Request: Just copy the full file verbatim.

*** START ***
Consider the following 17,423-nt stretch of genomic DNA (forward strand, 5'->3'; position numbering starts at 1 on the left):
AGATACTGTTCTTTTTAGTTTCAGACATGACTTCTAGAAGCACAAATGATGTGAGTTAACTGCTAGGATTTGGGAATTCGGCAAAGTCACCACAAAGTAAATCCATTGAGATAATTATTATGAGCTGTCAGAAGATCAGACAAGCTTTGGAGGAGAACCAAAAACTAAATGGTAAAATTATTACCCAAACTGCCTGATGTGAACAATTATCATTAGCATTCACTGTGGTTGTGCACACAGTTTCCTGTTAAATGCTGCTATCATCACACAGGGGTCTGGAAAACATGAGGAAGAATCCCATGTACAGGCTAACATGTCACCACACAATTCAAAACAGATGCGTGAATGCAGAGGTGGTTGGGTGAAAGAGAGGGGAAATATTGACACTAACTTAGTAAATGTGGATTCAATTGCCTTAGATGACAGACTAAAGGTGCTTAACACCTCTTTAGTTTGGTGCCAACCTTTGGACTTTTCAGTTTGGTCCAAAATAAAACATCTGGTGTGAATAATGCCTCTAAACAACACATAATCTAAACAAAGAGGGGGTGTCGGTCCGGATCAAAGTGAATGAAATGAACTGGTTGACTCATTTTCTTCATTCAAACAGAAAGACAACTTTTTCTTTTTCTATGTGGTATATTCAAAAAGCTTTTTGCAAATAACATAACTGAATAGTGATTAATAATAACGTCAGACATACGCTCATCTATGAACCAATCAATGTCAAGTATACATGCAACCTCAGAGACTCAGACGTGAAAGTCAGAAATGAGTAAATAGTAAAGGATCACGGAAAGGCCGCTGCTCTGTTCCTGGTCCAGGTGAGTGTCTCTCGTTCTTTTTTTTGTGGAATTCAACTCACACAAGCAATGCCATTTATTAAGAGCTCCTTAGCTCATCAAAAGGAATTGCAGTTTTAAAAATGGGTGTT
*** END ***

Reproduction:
Consider the following 17,423-nt stretch of genomic DNA (forward strand, 5'->3'; position numbering starts at 1 on the left):
AGATACTGTTCTTTTTAGTTTCAGACATGACTTCTAGAAGCACAAATGATGTGAGTTAACTGCTAGGATTTGGGAATTCGGCAAAGTCACCACAAAGTAAATCCATTGAGATAATTATTATGAGCTGTCAGAAGATCAGACAAGCTTTGGAGGAGAACCAAAAACTAAATGGTAAAATTATTACCCAAACTGCCTGATGTGAACAATTATCATTAGCATTCACTGTGGTTGTGCACACAGTTTCCTGTTAAATGCTGCTATCATCACACAGGGGTCTGGAAAACATGAGGAAGAATCCCATGTACAGGCTAACATGTCACCACACAATTCAAAACAGATGCGTGAATGCAGAGGTGGTTGGGTGAAAGAGAGGGGAAATATTGACACTAACTTAGTAAATGTGGATTCAATTGCCTTAGATGACAGACTAAAGGTGCTTAACACCTCTTTAGTTTGGTGCCAACCTTTGGACTTTTCAGTTTGGTCCAAAATAAAACATCTGGTGTGAATAATGCCTCTAAACAACACATAATCTAAACAAAGAGGGGGTGTCGGTCCGGATCAAAGTGAATGAAATGAACTGGTTGACTCATTTTCTTCATTCAAACAGAAAGACAACTTTTTCTTTTTCTATGTGGTATATTCAAAAAGCTTTTTGCAAATAACATAACTGAATAGTGATTAATAATAACGTCAGACATACGCTCATCTATGAACCAATCAATGTCAAGTATACATGCAACCTCAGAGACTCAGACGTGAAAGTCAGAAATGAGTAAATAGTAAAGGATCACGGAAAGGCCGCTGCTCTGTTCCTGGTCCAGGTGAGTGTCTCTCGTTCTTTTTTTTGTGGAATTCAACTCACACAAGCAATGCCATTTATTAAGAGCTCCTTAGCTCATCAAAAGGAATTGCAGTTTTAAAAATGGGTGTT